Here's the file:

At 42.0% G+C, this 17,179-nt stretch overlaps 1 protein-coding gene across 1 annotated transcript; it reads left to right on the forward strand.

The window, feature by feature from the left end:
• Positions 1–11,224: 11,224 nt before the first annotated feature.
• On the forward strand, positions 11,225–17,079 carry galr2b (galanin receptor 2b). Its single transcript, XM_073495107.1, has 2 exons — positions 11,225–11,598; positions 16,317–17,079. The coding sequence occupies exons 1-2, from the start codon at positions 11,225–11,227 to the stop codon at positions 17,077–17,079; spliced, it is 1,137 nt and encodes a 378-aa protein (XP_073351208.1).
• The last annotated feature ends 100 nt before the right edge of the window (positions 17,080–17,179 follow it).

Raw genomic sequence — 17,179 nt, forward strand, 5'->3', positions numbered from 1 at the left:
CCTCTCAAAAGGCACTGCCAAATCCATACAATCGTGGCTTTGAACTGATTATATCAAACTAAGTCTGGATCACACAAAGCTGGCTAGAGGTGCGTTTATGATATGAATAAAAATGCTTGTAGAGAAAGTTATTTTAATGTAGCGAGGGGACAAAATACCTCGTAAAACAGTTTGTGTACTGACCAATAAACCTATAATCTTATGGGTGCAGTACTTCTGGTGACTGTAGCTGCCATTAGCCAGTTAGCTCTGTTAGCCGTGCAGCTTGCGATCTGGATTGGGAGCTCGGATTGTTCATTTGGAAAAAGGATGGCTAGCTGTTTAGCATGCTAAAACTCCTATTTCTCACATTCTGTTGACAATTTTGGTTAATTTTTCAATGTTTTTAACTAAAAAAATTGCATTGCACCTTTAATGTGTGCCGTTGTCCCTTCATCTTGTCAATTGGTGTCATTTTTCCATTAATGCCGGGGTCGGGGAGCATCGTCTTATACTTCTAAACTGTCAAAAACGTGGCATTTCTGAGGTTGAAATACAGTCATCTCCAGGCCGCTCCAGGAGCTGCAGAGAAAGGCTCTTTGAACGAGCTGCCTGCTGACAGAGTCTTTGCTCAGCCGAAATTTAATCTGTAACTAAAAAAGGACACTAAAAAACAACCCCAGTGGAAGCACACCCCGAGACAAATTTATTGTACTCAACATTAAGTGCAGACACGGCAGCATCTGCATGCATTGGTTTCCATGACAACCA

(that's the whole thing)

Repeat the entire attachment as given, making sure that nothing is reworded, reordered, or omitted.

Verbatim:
At 42.0% G+C, this 17,179-nt stretch overlaps 1 protein-coding gene across 1 annotated transcript; it reads left to right on the forward strand.

The window, feature by feature from the left end:
• Positions 1–11,224: 11,224 nt before the first annotated feature.
• On the forward strand, positions 11,225–17,079 carry galr2b (galanin receptor 2b). Its single transcript, XM_073495107.1, has 2 exons — positions 11,225–11,598; positions 16,317–17,079. The coding sequence occupies exons 1-2, from the start codon at positions 11,225–11,227 to the stop codon at positions 17,077–17,079; spliced, it is 1,137 nt and encodes a 378-aa protein (XP_073351208.1).
• The last annotated feature ends 100 nt before the right edge of the window (positions 17,080–17,179 follow it).

Raw genomic sequence — 17,179 nt, forward strand, 5'->3', positions numbered from 1 at the left:
CCTCTCAAAAGGCACTGCCAAATCCATACAATCGTGGCTTTGAACTGATTATATCAAACTAAGTCTGGATCACACAAAGCTGGCTAGAGGTGCGTTTATGATATGAATAAAAATGCTTGTAGAGAAAGTTATTTTAATGTAGCGAGGGGACAAAATACCTCGTAAAACAGTTTGTGTACTGACCAATAAACCTATAATCTTATGGGTGCAGTACTTCTGGTGACTGTAGCTGCCATTAGCCAGTTAGCTCTGTTAGCCGTGCAGCTTGCGATCTGGATTGGGAGCTCGGATTGTTCATTTGGAAAAAGGATGGCTAGCTGTTTAGCATGCTAAAACTCCTATTTCTCACATTCTGTTGACAATTTTGGTTAATTTTTCAATGTTTTTAACTAAAAAAATTGCATTGCACCTTTAATGTGTGCCGTTGTCCCTTCATCTTGTCAATTGGTGTCATTTTTCCATTAATGCCGGGGTCGGGGAGCATCGTCTTATACTTCTAAACTGTCAAAAACGTGGCATTTCTGAGGTTGAAATACAGTCATCTCCAGGCCGCTCCAGGAGCTGCAGAGAAAGGCTCTTTGAACGAGCTGCCTGCTGACAGAGTCTTTGCTCAGCCGAAATTTAATCTGTAACTAAAAAAGGACACTAAAAAACAACCCCAGTGGAAGCACACCCCGAGACAAATTTATTGTACTCAACATTAAGTGCAGACACGGCAGCATCTGCATGCATTGGTTTCCATGACAACCA